The Kanata Legion will host a gala fundraiser to commemorate the 100th anniversary of the Battle of Vimy Ridge on April 8.
Retired commodore Robert Hamilton will speak on how Vimy Ridge became an iconic symbol for many Canadians.
“It’s easy to stand up and speak about the battle itself and where it’s situated in the larger picture of conflict,” said Hamilton, vice-president of the Friends of the Canadian War Museum. “My interest is in how did this take root as a meaningful event.”
Hamilton was a naval officer who later became the vice-president of the Pearson Peacekeeping Centre and then a federal government auditor. Specializing in logistics, finance and accounting, he’s always had an interest in history.
While serving in Belgium in the late seventies and early eighties, Hamilton was a frequent visitor to the Vimy Ridge memorial in France.
“It’s an awesome thing to see,” said the Kingston resident who has a second residence in Ottawa. “It’s monumental in the fact that it’s enormous. It’s situated in the midst of really large parkland that pretty much covers the whole area of the Vimy battle.”
The monument is one of the reasons why the battle has become so iconic, he said.
“I think the reason it’s become as meaningful as it has is largely attributable to two things. First, it was the first particular success of the Canadian Corps in the First World War. It was a tactical success,” he said.
“I also think the building of the memorial in Vimy, which took place between 1922 and 1936, the memorial itself contributed a great deal to our making this a focus for memory.”
The Battle of Vimy Ridge was the first major victory for Canada in the First World War, but it came at an enormous cost. Almost 10,600 Canadians were killed or wounded in the battle that took place from April 9 to 12, 1917, he said.
In 1922, the government of France ceded the land surrounding Vimy Ridge to Canada. Despite the challenges and pressures of the time — including the Depression years and an artist who was a perfectionist, said Hamilton — a monument was finally unveiled in 1936.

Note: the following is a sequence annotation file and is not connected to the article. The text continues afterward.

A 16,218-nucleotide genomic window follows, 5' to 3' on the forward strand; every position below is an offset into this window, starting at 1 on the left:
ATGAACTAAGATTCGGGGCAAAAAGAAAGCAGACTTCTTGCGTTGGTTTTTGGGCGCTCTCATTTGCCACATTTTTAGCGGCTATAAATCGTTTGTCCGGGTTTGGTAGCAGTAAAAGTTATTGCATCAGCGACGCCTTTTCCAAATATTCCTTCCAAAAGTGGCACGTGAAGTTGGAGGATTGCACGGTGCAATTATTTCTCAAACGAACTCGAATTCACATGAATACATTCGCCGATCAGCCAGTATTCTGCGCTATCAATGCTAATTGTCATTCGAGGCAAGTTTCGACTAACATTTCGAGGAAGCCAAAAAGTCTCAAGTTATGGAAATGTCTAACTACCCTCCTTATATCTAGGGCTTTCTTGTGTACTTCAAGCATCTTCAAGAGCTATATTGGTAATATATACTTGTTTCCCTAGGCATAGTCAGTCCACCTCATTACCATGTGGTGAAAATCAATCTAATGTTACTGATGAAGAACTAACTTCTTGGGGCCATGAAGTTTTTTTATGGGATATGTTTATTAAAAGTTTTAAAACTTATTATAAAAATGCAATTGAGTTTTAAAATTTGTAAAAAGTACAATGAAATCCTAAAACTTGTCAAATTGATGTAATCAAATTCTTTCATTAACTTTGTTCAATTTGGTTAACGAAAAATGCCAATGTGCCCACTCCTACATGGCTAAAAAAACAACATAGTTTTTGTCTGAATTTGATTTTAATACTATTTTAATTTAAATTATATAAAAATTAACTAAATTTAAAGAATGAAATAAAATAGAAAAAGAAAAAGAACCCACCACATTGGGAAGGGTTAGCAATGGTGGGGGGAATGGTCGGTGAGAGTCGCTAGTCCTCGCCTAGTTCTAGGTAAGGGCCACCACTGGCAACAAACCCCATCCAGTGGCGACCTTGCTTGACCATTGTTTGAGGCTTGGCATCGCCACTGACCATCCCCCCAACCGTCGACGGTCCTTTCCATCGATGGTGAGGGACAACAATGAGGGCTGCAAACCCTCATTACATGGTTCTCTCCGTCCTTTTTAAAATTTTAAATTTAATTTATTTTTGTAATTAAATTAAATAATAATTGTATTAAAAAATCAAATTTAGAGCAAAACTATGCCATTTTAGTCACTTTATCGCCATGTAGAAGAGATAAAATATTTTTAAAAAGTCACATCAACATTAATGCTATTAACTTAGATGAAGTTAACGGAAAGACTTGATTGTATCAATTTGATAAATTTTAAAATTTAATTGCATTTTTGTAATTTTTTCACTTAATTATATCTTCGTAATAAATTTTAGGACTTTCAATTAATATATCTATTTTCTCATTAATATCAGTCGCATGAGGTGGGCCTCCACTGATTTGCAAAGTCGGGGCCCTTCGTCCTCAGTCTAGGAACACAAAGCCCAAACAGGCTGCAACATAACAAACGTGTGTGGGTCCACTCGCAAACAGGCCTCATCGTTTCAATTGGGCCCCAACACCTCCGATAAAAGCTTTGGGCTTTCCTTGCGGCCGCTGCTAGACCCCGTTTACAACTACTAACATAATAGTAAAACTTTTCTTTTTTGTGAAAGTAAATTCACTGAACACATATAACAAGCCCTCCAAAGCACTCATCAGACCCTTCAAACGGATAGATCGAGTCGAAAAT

“Canada needed some kind of a symbol. The monument offered that opportunity,” he said. “We need to move beyond the sacrifice and ask ourselves, ‘Did it serve a greater purpose?’ For me, the answer is yes.”
That greater purpose includes the ability for people to think about the future, their hopes and aspirations thanks to the sacrifice of others, he said, adding the monument builds on that capacity.
“It doesn’t really celebrate battles; it’s bigger than that,” he said. “The main statue, called Canada Bereaved, really does talk to us about sacrifice and memory and so on. The two tall structures that stand behind it, it elevates our thinking to greater purpose.
“The monument lifts our thinking to perhaps inspire us with hope for the future.”
Hamilton’s talk is only one part of the gala dinner being held April 8 at the Kanata Legion to commemorate the 100th anniversary of Vimy.
Proceeds from the evening will go to the Legion’s poppy trust fund, which supports a number of veterans programs, youth education and bursaries, and organizations serving the local community.
The evening will feature a reception at 5:30 p.m. followed by a dinner of beef or salmon Wellington at 6:15 p.m.
The Governor General’s Foot Guards Jazz Combo will provide live entertainment. Attire is black tie or business suit and registration is a minimum donation of $50 per person.
Reservations must be made on or before April 1. For tickets or more details, call 613-591-5570, email email@example.com or visit kanatabr638.ca.